Salted fish and cancer - what's the link?
If you visit the website of the National Heritage Board, you may come across an article titled Against All Odds: Salted Fish In Cantonese Cuisine in Singapore.
It describes how, in 1934, the Sanitary Board in colonial Singapore banned the sale of salted fish in Lau Pa Sat because of its smell.
From the 1970s to 1990s, the sale of salted fish was dealt another blow as evidence emerged that the consumption of salted fish was associated with the risk of nasopharyngeal cancer.
And yet, it has remained an important ingredient in Cantonese cuisine here, almost indispensable in claypot rice, stewed tofu and minced meat dishes.
But are salted fish lovers exposing themselves to a huge risk of cancer?
The cancer that is most closely associated with Chinese-style salted fish is cancer affecting the back of the nose, known as nasopharyngeal cancer.
The increase in risk of this cancer associated with eating salted fish varies across different studies done between the 1970s and recent years. The ballpark figure is round about two times the baseline risk.
What is in salted fish that triggers the increased risk?
Well, nitrosamine. It is a substance produced during the curing of the fish.
Laboratory experiments on human cell models have demonstrated a fairly high mutation-inducing potency in nitrosamine. The transformation of normal cells into cancer cells is basically a process driven by cumulative genetic mutations.
What about real-life data linking nitrosamine to nasopharyngeal cancer outside a laboratory?
Epidemiological studies have shown that the amount of nitrosamine excreted in the urine of people living in areas in China with a high risk of nasopharyngeal cancer is significantly higher than in other areas.
Different methods of curing salted fish in different parts of China produce different concentrations of nitrosamine in the fish.
Interestingly, areas using methods associated with a higher concentration of nitrosamine in the fish have a higher incidence of nasopharyngeal cancer.
What level of salted fish consumption is dangerous?
There isn't a red line, a threshold consumption beyond which the risk of nasopharyngeal cancer rockets. The relation between consumption and risk is one of dose-response. In plain language: The more you eat, the higher the risk.
Studies done in Hong Kong comparing the nasopharyngeal cancer risk of the boat people of Hongkong (known as the Tanka people) and their land-dwelling brethren yielded interesting insights.
While salted fish is fairly popular among both groups, the per capita consumption is higher among the boat people. When it comes to the incidence of nasopharyngeal cancer, you have guessed it, it is much higher among the boat people.
As per capita consumption of salted fish decreased in Hong Kong and Singapore over the last few decades, so has the incidence of nasopharyngeal cancer in their populations.
When it comes to nasopharyngeal cancer risk, it is not just how much salted fish you eat, but when you eat it.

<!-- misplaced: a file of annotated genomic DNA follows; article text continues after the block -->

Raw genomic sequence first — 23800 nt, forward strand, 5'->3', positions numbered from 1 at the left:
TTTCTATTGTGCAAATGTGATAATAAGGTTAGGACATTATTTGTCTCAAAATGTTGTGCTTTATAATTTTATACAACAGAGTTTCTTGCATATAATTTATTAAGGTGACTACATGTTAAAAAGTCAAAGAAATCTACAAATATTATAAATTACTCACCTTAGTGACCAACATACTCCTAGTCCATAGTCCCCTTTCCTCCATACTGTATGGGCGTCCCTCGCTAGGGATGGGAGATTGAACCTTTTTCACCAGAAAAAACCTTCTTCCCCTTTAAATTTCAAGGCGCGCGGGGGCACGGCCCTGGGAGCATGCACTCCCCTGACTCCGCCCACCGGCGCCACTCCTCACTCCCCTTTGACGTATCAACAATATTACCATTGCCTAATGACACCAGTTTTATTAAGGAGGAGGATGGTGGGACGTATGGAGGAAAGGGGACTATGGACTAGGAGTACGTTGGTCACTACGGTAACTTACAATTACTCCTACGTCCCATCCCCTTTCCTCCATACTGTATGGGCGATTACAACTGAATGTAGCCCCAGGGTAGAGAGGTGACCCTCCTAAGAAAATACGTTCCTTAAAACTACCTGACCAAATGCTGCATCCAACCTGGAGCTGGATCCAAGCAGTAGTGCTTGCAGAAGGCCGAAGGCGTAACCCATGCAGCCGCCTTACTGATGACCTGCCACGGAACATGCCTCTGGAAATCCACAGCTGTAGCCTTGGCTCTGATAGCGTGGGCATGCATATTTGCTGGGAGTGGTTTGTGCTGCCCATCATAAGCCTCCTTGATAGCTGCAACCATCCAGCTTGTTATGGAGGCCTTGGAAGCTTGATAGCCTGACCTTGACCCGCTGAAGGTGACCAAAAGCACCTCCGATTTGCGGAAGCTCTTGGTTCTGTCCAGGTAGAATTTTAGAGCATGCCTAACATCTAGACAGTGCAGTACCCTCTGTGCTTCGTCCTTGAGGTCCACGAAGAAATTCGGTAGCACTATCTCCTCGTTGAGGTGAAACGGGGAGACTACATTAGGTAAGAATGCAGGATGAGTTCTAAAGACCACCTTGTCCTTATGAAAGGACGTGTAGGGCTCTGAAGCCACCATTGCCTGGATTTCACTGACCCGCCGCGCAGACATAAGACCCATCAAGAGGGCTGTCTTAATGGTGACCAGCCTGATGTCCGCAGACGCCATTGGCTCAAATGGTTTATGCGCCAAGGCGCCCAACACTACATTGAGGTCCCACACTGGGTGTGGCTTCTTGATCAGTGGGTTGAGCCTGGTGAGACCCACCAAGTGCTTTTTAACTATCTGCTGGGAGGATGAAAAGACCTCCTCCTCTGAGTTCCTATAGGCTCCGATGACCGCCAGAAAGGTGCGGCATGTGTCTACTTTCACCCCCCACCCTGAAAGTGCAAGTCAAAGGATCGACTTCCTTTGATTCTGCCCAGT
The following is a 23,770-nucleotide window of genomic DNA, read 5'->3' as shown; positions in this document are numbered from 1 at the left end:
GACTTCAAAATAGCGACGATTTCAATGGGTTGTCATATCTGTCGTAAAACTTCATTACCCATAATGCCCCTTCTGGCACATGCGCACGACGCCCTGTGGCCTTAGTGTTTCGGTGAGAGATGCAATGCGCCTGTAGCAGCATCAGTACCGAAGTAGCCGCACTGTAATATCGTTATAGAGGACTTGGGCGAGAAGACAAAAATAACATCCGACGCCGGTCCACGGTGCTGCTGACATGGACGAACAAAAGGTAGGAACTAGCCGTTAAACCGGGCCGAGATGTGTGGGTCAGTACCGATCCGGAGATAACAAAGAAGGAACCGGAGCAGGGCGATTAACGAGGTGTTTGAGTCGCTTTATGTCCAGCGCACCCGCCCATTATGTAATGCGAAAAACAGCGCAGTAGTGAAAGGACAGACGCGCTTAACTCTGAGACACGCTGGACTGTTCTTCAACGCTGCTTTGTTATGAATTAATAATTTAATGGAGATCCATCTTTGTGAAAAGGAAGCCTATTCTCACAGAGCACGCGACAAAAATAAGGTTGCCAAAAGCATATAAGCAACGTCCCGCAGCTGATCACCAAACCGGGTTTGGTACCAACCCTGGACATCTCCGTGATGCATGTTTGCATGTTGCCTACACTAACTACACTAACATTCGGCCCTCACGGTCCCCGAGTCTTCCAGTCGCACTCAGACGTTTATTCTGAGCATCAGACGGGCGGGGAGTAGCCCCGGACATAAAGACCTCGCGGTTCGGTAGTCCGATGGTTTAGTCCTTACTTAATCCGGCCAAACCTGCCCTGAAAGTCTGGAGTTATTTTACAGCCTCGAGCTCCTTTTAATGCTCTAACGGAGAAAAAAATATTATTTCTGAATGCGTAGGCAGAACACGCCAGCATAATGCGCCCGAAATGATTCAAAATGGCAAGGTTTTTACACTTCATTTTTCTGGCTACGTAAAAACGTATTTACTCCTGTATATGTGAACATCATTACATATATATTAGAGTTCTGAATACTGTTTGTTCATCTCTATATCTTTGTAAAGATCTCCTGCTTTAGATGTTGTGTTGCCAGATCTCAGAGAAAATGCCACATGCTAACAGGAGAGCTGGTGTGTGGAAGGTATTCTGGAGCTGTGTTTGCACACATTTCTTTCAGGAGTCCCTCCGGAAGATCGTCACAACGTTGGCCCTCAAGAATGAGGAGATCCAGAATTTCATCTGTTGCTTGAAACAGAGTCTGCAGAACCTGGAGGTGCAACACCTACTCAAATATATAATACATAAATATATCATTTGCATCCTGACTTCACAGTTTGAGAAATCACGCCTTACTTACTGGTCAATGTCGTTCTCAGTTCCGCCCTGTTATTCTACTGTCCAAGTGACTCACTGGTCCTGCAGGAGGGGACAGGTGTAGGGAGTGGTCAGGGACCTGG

By "when", I mean the age at which you eat it.
The dose-response relationship between salted fish consumption and nasopharyngeal cancer is the strongest among young people, specifically children under age 10.
Exposure to the carcinogenic effects of salted fish at a tender age seems particularly harmful. The old practice of adding salted fish to a baby's weaning diet was, in retrospect, probably a bad idea.
The dose-response effect is much weaker among adults. That the occurrence of nasopharyngeal cancer peaks at a relatively young age - around 45 to 55 - lends credence to the theory that exposure to the underlying trigger likely occurred at a young age.
So, kids, stay away from cigarettes. And salted fish.
Are there any groups that are more vulnerable to the potential carcinogenic effects of salted fish?
One group is people who have been exposed to the Epstein Barr virus (EBV), with an infection magnifying the nasopharyngeal-cancer-causing effect from a high intake of salted fish.
Substances in salted fish appear to reactivate the dormant EBV in the body. Studies show that about two-thirds of Singaporeans have been exposed to this virus, which means a pretty big pool of people at risk.
Another group at risk are those with a family history of nasopharyngeal cancer.
Studies showed a family history of the cancer can magnify the carcinogenic effects of salted fish, much like EBV infection.
What is not clear, though, is whether this is a result of genetic inheritance or common exposure within a family to other carcinogenic factors in the shared environment.
In any case, if you have a family history of nasopharyngeal cancer, you certainly have a stronger motivation to stay away from salted fish.
The International Agency for Research on Cancer, under the World Health Organisation, has listed Chinese-style salted fish as a Category One carcinogen for nasopharyngeal cancer since 1992.
And the cancer-causing effect of salted fish does not even stop with nasopharyngeal cancer. It has also been associated with an elevation of the risk of gastric cancer and oesophageal cancer.
The scientific findings surrounding salted fish may not go down well with people who enjoy the delectable taste and fragrant smell of salted fish-inspired dishes.
So, do I sometimes indulge in Cantonese dishes prepared with salted fish? Actually, I do. After all, I am Cantonese.
- Dr Wong Seng Weng is the medical director and consultant medical oncologist at The Cancer Centre.